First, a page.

This simply doesn’t exist in mainstream cinema. I’ve often commented about the lack of simple human sexuality in successful films with black protagonists (zero percent compared to about 22% for white protagonists in films that earn over 100 million domestic–the basic standard of “success”), but there are other gaps, and among them the lack of payback, something so deeply held as a part of American mythology that in such movies as “The Gunfight At O.K. Corral” (which I was just watching last night) it was totally understood that clean-cut Burt Lancaster would throw his lifetime of legal service out the window to avenge a family slight. “He killed my brother.” And that motivation–you mess with my family, I’ll mess with yours–is understood as more than the Code of the West. It is part of every world culture you can find, anywhere.

And blacks in America…well, they kinda got messed with. And I think Tarantino, watching Westerns, realized that black cowboys weren’t represented at 1% of their actual statistical existence. They were barely represented in Civil War movies–except in a film like “Glory” where they got vengeance, but had to die at the end for the “sin” of daring to demand to be treated like men. And the cinema audiences bought it, and the Academy rewarded the performances…it was as close to a moment of pure humanity as we could get, in that sense. Other films about slavery and its after-effects tip-toed around the horror, from “Amistad” (which was about people on their WAY to slavery), “Beloved” (about people already freed from slavery), “Lincoln” (slaves off stage), “Gone With The Wind” (the most powerful image creator in the entire sub-genre, in which slaves apparently just loved being slaves), “Mandingo” (in which slaves were exotic animals) and so forth.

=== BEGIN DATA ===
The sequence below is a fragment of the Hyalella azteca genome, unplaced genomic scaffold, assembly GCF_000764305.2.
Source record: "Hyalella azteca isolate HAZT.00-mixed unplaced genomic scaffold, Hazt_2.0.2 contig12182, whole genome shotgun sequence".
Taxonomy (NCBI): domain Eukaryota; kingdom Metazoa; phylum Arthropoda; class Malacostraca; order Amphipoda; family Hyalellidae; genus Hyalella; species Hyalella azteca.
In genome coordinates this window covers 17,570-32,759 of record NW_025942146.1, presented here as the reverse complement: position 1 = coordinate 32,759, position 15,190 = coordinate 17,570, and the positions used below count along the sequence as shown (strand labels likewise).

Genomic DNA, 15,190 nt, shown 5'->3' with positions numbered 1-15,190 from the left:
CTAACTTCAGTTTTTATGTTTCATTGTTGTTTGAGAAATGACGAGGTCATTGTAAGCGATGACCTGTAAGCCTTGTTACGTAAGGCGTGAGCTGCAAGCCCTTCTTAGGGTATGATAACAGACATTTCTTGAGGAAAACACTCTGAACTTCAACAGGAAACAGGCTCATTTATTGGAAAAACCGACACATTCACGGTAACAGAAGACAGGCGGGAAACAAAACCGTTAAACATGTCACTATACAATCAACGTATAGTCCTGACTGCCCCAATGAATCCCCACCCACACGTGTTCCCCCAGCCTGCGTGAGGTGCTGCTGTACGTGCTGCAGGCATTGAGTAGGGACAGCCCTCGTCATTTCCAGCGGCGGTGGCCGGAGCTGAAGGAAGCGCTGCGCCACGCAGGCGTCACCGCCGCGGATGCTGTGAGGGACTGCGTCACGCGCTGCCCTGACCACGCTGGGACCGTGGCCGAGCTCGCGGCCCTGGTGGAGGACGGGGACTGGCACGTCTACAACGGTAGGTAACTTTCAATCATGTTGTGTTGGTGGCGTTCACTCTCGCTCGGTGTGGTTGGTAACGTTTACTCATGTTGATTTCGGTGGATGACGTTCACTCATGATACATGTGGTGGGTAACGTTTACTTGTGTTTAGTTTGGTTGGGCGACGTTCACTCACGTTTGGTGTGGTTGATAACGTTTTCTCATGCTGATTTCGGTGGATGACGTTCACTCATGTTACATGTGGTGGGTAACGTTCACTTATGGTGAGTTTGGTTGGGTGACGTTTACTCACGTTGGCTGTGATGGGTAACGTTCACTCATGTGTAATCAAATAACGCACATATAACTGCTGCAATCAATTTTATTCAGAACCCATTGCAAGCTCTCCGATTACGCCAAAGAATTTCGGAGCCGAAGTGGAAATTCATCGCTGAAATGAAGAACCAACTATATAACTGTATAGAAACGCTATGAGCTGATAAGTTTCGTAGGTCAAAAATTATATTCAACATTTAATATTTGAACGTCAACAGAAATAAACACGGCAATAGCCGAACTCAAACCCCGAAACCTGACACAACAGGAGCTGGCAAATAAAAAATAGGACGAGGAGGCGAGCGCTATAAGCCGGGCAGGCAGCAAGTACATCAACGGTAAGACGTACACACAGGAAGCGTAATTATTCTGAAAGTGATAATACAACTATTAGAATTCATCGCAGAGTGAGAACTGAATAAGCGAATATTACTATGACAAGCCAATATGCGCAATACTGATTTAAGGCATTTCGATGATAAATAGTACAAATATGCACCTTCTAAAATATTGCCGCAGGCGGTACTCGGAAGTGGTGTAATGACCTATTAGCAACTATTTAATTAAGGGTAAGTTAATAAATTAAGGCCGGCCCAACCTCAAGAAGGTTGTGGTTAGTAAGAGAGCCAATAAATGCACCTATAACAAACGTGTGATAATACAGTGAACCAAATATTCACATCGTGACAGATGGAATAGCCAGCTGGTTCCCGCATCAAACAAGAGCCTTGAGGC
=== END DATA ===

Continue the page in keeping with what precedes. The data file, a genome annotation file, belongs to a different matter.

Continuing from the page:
Oddly, one of the very best major films on the subject was the comedy “Skin Game” with James Garner and Lou Gossett (about two con artists, one white and one black)…and it is no mistake that almost half of “Django” deals with a deadly con game. But the basic question at the core of “Django” is a geek cinephiles’s question: what would have happened if John Shaft, or Superfly, or Dolomite, or John Slaughter had been born a slave? And what if he had awakened to his true nature? In other words, what if the Avenging Hero as we understand him: the Rambos, James Bonds, Dirty Harrys, Martin Riggs–the human being who, armed with righteous rage and purpose can (in Shane Black’s phrase) “Touch the myth” and become that irresistible force of nature necessary to bring balance to the universe?

And who would be crazy enough to make such a film? A mash-up of “Skin Game,” “Mandingo,” “Gone With The Wind,” “Shaft,” and the titular “Django.”  Gee, I wonder.